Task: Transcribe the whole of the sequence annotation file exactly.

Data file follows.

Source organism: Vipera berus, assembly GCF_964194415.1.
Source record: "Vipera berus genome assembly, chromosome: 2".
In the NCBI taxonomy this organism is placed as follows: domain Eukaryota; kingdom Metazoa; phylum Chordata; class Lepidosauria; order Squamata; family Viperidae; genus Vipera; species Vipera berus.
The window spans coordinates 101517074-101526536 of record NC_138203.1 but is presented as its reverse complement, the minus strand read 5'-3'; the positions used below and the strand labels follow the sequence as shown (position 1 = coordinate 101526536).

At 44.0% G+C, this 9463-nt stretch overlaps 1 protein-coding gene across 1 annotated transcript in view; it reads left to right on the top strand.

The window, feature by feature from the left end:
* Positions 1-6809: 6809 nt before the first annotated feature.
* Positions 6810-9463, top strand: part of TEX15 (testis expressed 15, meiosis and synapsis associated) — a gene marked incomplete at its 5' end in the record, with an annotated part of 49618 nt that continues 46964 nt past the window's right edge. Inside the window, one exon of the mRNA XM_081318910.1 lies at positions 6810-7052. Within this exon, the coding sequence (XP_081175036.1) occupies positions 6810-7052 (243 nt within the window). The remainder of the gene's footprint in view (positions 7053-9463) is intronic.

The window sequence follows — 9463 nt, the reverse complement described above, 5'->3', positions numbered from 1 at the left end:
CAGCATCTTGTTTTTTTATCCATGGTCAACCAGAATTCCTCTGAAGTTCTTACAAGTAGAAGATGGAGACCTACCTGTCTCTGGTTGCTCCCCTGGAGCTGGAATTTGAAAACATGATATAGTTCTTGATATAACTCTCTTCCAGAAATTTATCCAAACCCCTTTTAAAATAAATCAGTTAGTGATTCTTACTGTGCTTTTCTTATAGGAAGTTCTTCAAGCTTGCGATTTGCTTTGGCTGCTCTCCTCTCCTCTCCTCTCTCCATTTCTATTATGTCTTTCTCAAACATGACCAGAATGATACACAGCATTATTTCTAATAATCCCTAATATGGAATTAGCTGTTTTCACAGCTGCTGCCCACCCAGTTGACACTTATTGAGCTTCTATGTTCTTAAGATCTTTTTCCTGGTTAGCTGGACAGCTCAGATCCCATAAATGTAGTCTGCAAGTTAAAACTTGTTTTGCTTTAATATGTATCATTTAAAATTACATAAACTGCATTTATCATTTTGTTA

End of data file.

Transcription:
Source organism: Vipera berus, assembly GCF_964194415.1.
Source record: "Vipera berus genome assembly, chromosome: 2".
In the NCBI taxonomy this organism is placed as follows: domain Eukaryota; kingdom Metazoa; phylum Chordata; class Lepidosauria; order Squamata; family Viperidae; genus Vipera; species Vipera berus.
The window spans coordinates 101517074-101526536 of record NC_138203.1 but is presented as its reverse complement, the minus strand read 5'-3'; the positions used below and the strand labels follow the sequence as shown (position 1 = coordinate 101526536).

At 44.0% G+C, this 9463-nt stretch overlaps 1 protein-coding gene across 1 annotated transcript in view; it reads left to right on the top strand.

The window, feature by feature from the left end:
* Positions 1-6809: 6809 nt before the first annotated feature.
* Positions 6810-9463, top strand: part of TEX15 (testis expressed 15, meiosis and synapsis associated) — a gene marked incomplete at its 5' end in the record, with an annotated part of 49618 nt that continues 46964 nt past the window's right edge. Inside the window, one exon of the mRNA XM_081318910.1 lies at positions 6810-7052. Within this exon, the coding sequence (XP_081175036.1) occupies positions 6810-7052 (243 nt within the window). The remainder of the gene's footprint in view (positions 7053-9463) is intronic.

The window sequence follows — 9463 nt, the reverse complement described above, 5'->3', positions numbered from 1 at the left end:
CAGCATCTTGTTTTTTTATCCATGGTCAACCAGAATTCCTCTGAAGTTCTTACAAGTAGAAGATGGAGACCTACCTGTCTCTGGTTGCTCCCCTGGAGCTGGAATTTGAAAACATGATATAGTTCTTGATATAACTCTCTTCCAGAAATTTATCCAAACCCCTTTTAAAATAAATCAGTTAGTGATTCTTACTGTGCTTTTCTTATAGGAAGTTCTTCAAGCTTGCGATTTGCTTTGGCTGCTCTCCTCTCCTCTCCTCTCTCCATTTCTATTATGTCTTTCTCAAACATGACCAGAATGATACACAGCATTATTTCTAATAATCCCTAATATGGAATTAGCTGTTTTCACAGCTGCTGCCCACCCAGTTGACACTTATTGAGCTTCTATGTTCTTAAGATCTTTTTCCTGGTTAGCTGGACAGCTCAGATCCCATAAATGTAGTCTGCAAGTTAAAACTTGTTTTGCTTTAATATGTATCATTTAAAATTACATAAACTGCATTTATCATTTTGTTA